I want to deploy new versions of an application with no downtime. It turns out to be a bit tricky. Here is one solution that sort of works.
I am not in control over the deployment process, all I can do is monitor an URL and stop sending traffic to it if there are errors.
I want to deploy small changes often to reduce the risk associated with large deploys. This is not a distributed system with lots of small services, it is a monolith that is redeployed often.
The solution is to have more than one server handling the load and divide the traffic between these servers. The technique is called load balancing and is not new. All I have to do is to setup a load balancer and configure it properly.
Load balancers work on layer 4, the transport layer. Or layer 7, the application layer. I want to load balance a web application so a layer 7 load balancer is what I need. The layers here refer to the OSI model.
Using HAProxy as a layer 7 load balancer does the trick.
The installation of HAPoxy is different on different systems, I installed it on an Ubuntu 16.04 like this:
apt-get install software-properties-common add-apt-repository ppa:vbernat/haproxy-1.7 apt-get update apt-get install haproxy
I found the instructions at https://haproxy.debian.net/ and was able to install the latest version, 1.7 as of this writing.
Installing HAProxy was the easy part, the real work was in tuning its configuration. I ended up with this
global log /dev/log local0 log /dev/log local1 notice maxconn 2000 chroot /var/lib/haproxy stats socket /run/haproxy/admin.sock mode 660 level admin stats timeout 30s user haproxy group haproxy daemon defaults log global mode http option httplog option dontlognull timeout connect 5000 timeout client 10000 timeout server 10000 frontend loadbalanser stats enable stats uri /admin?stats bind *:80 mode http default_backend gfr backend gfr stats enable stats uri /admin?stats mode http balance roundrobin option forwardfor http-request set-header X-Forwarded-Port %[dst_port] option httpchk GET /service/foretag/6.0/ws?wsdl server gfr1 l7700744.ata.ams.se:8580 check rise 8 downinter 30000ms observe layer7 on-error mark-down server gfr2 l7700745.ata.ams.se:8580 check rise 8 downinter 30000ms observe layer7 on-error mark-down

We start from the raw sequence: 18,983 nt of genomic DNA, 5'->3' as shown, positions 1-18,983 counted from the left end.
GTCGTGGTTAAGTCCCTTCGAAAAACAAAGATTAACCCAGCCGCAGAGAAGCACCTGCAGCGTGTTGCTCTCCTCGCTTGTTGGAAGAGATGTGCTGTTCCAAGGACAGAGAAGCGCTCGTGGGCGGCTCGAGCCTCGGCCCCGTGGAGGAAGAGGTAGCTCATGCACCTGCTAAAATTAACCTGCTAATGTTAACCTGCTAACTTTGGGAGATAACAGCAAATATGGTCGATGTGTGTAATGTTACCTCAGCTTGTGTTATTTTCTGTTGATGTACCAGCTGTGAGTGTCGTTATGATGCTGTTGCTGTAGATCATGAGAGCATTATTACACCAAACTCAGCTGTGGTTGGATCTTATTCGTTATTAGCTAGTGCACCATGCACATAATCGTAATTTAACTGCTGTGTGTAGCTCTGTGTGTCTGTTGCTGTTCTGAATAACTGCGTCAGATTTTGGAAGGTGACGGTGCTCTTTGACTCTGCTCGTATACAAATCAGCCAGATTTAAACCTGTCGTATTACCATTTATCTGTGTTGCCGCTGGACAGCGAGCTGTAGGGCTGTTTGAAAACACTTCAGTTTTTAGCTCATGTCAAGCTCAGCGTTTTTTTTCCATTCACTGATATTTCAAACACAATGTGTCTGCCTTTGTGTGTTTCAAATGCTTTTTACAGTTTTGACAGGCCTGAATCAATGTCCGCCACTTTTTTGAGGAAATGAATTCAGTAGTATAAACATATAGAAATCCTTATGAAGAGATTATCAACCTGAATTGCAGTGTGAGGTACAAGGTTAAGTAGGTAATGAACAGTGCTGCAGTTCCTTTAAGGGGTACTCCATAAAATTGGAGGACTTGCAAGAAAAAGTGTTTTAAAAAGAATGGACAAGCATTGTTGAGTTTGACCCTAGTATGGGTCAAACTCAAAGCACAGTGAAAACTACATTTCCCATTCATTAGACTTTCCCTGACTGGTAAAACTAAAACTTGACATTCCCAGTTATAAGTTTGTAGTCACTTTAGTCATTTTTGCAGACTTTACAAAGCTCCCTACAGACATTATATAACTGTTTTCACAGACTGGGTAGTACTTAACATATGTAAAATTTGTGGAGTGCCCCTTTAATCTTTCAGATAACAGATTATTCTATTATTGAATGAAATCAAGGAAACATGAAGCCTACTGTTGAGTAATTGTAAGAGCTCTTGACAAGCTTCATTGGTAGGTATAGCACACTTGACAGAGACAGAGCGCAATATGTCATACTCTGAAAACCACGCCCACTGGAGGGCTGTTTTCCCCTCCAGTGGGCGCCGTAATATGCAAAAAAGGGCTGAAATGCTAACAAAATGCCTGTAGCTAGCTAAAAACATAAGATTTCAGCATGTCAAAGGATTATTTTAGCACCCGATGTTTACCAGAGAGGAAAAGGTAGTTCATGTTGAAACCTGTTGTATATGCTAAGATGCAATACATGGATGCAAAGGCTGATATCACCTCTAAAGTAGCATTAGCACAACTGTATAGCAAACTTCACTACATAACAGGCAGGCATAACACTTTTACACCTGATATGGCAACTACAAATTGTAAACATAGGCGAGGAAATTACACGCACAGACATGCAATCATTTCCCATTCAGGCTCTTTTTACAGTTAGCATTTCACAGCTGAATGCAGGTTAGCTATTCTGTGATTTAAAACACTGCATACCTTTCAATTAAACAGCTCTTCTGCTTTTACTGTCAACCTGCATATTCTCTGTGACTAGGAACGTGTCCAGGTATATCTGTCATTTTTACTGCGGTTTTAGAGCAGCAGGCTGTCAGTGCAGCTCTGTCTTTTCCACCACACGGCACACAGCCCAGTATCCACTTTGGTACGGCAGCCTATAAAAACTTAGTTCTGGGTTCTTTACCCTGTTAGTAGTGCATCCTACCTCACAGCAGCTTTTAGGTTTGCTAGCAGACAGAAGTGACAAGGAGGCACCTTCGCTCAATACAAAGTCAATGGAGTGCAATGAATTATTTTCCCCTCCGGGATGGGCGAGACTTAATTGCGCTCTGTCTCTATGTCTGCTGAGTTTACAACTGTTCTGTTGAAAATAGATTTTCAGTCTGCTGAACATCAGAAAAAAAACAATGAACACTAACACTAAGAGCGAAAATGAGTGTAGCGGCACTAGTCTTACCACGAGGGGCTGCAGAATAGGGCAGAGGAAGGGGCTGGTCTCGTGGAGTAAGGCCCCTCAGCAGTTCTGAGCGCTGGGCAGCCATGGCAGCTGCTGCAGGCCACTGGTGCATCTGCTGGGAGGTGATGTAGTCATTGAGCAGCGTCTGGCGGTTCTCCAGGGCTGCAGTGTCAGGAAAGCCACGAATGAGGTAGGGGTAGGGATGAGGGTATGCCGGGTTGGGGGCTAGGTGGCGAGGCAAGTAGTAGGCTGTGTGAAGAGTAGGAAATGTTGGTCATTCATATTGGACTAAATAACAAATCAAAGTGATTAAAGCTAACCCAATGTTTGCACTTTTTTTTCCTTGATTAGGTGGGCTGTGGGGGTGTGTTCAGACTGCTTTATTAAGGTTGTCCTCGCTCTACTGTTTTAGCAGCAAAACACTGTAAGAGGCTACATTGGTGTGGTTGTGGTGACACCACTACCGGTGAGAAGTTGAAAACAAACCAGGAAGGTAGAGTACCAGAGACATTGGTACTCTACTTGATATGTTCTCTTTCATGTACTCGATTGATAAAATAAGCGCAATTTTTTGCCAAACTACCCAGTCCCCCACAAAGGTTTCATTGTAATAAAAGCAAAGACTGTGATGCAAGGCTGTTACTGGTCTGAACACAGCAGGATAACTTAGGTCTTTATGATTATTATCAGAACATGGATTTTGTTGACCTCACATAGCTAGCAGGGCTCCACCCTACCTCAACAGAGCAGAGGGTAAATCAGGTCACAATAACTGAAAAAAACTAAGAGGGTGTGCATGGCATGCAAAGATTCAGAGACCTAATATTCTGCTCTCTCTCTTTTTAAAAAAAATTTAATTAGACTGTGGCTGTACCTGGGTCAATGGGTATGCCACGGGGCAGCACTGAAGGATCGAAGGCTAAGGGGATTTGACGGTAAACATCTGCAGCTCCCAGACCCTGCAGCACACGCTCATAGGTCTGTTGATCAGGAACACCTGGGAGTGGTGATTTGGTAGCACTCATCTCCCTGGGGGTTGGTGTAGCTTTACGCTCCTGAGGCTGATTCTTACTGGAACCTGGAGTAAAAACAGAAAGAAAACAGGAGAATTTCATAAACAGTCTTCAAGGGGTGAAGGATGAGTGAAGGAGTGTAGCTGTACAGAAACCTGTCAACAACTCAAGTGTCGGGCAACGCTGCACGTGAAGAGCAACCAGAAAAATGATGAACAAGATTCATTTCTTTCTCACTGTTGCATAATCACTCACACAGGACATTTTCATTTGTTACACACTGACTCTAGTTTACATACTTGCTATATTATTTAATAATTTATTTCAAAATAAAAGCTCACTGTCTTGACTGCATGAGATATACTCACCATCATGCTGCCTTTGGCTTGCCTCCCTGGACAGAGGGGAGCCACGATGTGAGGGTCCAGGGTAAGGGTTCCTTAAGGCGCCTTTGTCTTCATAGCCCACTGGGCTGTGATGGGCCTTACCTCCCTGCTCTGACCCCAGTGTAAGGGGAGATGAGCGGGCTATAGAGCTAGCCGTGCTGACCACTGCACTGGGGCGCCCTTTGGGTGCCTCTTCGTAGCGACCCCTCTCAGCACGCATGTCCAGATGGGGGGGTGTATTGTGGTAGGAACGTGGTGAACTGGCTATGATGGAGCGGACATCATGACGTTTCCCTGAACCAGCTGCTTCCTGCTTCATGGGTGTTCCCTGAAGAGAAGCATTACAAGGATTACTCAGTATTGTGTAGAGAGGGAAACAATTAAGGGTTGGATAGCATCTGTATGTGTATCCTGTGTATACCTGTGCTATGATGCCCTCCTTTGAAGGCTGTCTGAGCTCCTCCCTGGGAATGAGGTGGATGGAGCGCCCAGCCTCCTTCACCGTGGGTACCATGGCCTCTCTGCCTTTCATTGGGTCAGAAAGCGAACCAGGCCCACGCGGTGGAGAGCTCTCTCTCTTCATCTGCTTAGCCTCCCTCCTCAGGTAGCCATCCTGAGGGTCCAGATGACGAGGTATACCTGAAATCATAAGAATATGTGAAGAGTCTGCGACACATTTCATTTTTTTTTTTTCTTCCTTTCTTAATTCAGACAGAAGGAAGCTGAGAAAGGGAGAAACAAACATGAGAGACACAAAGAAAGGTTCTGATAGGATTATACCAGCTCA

The most important part is the two last lines. They specify two different servers that should handle the load.
option httpchkdefines how the check will be done
The real magic, and tuning, was to find values for the server specification so a deploy could be done while using the servers. I used the servers by adding some load generated using Gatling.
The health check was performed using an HTTP call to a url where I check if the
wsdl for a web service
is available or not. If it isn't, the application isn't up and running.
The load balancing works. When a server responds with an error, that particular server is marked as down. It will
come back when the deploy is done and the expected
wsdl is available again.
I still lose a few calls during deployment. With constant load, about twice the production load, I lose approximately ten calls per server when they are reinstalled. That's not good, but given that I'm not able to alter the deploy process, I guess it will have to do.
I wish I could find a setting that resends a failed call once to another server, but I can't find one that works.
The option redispatch
seemed promising, but it didn't work well for me. When I had
option redispatch and
set I lost more traffic compared to not having them set.
If I could change the deploy process, I would change it so that the server that is about to be re-deployed is removed from the load balancer before the deploy. HAProxy is really good at reloading its configuration. A script that removes a server, reloads HAProxy's configuration, performs the deployment, adds the server again, and finally reloads the configuration would not be too hard to write. This would give me a real zero-downtime deployment. Not just short downtime deployment as I am able to achieve with this setup.
HAProxy works very well. It is possible to re-configure it during usage without losing traffic.
I would like to thank Malin Ekholm for proof reading.